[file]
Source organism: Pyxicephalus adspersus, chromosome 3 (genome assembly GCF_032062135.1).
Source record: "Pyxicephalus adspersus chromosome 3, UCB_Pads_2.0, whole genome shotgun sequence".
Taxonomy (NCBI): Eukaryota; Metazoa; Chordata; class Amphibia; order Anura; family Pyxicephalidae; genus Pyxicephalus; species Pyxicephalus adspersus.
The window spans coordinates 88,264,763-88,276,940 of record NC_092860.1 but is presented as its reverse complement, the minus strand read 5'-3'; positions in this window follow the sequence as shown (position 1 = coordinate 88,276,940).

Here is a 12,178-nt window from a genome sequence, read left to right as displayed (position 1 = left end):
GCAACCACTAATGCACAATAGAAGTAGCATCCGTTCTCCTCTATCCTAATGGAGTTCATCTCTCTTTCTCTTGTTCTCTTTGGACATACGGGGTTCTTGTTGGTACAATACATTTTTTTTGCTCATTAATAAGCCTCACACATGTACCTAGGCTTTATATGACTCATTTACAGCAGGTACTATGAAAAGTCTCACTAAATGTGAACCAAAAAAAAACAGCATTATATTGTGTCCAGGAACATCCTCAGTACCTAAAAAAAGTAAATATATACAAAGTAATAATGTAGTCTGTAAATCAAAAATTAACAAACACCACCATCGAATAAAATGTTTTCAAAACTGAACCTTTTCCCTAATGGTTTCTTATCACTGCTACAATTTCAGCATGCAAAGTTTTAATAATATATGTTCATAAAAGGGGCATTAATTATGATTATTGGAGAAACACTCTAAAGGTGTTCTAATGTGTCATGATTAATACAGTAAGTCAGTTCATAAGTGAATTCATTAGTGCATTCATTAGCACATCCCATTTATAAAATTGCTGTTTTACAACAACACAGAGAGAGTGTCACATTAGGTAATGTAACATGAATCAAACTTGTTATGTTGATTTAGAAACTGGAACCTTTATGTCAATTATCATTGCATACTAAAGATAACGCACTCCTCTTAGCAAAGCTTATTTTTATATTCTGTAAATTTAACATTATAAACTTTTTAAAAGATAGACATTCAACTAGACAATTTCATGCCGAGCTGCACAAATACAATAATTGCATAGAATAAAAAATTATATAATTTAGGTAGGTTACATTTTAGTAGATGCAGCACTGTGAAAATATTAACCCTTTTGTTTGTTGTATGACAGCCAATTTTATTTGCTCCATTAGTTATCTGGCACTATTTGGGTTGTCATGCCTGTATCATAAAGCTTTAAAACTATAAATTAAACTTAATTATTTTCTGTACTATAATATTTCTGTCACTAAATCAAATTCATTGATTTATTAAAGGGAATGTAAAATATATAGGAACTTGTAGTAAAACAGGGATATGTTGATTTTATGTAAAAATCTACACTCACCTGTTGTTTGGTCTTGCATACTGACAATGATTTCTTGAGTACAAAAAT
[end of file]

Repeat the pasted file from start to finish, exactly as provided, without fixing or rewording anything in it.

Source organism: Pyxicephalus adspersus, chromosome 3 (genome assembly GCF_032062135.1).
Source record: "Pyxicephalus adspersus chromosome 3, UCB_Pads_2.0, whole genome shotgun sequence".
Taxonomy (NCBI): Eukaryota; Metazoa; Chordata; class Amphibia; order Anura; family Pyxicephalidae; genus Pyxicephalus; species Pyxicephalus adspersus.
The window spans coordinates 88,264,763-88,276,940 of record NC_092860.1 but is presented as its reverse complement, the minus strand read 5'-3'; positions in this window follow the sequence as shown (position 1 = coordinate 88,276,940).

Here is a 12,178-nt window from a genome sequence, read left to right as displayed (position 1 = left end):
GCAACCACTAATGCACAATAGAAGTAGCATCCGTTCTCCTCTATCCTAATGGAGTTCATCTCTCTTTCTCTTGTTCTCTTTGGACATACGGGGTTCTTGTTGGTACAATACATTTTTTTTGCTCATTAATAAGCCTCACACATGTACCTAGGCTTTATATGACTCATTTACAGCAGGTACTATGAAAAGTCTCACTAAATGTGAACCAAAAAAAAACAGCATTATATTGTGTCCAGGAACATCCTCAGTACCTAAAAAAAGTAAATATATACAAAGTAATAATGTAGTCTGTAAATCAAAAATTAACAAACACCACCATCGAATAAAATGTTTTCAAAACTGAACCTTTTCCCTAATGGTTTCTTATCACTGCTACAATTTCAGCATGCAAAGTTTTAATAATATATGTTCATAAAAGGGGCATTAATTATGATTATTGGAGAAACACTCTAAAGGTGTTCTAATGTGTCATGATTAATACAGTAAGTCAGTTCATAAGTGAATTCATTAGTGCATTCATTAGCACATCCCATTTATAAAATTGCTGTTTTACAACAACACAGAGAGAGTGTCACATTAGGTAATGTAACATGAATCAAACTTGTTATGTTGATTTAGAAACTGGAACCTTTATGTCAATTATCATTGCATACTAAAGATAACGCACTCCTCTTAGCAAAGCTTATTTTTATATTCTGTAAATTTAACATTATAAACTTTTTAAAAGATAGACATTCAACTAGACAATTTCATGCCGAGCTGCACAAATACAATAATTGCATAGAATAAAAAATTATATAATTTAGGTAGGTTACATTTTAGTAGATGCAGCACTGTGAAAATATTAACCCTTTTGTTTGTTGTATGACAGCCAATTTTATTTGCTCCATTAGTTATCTGGCACTATTTGGGTTGTCATGCCTGTATCATAAAGCTTTAAAACTATAAATTAAACTTAATTATTTTCTGTACTATAATATTTCTGTCACTAAATCAAATTCATTGATTTATTAAAGGGAATGTAAAATATATAGGAACTTGTAGTAAAACAGGGATATGTTGATTTTATGTAAAAATCTACACTCACCTGTTGTTTGGTCTTGCATACTGACAATGATTTCTTGAGTACAAAAAT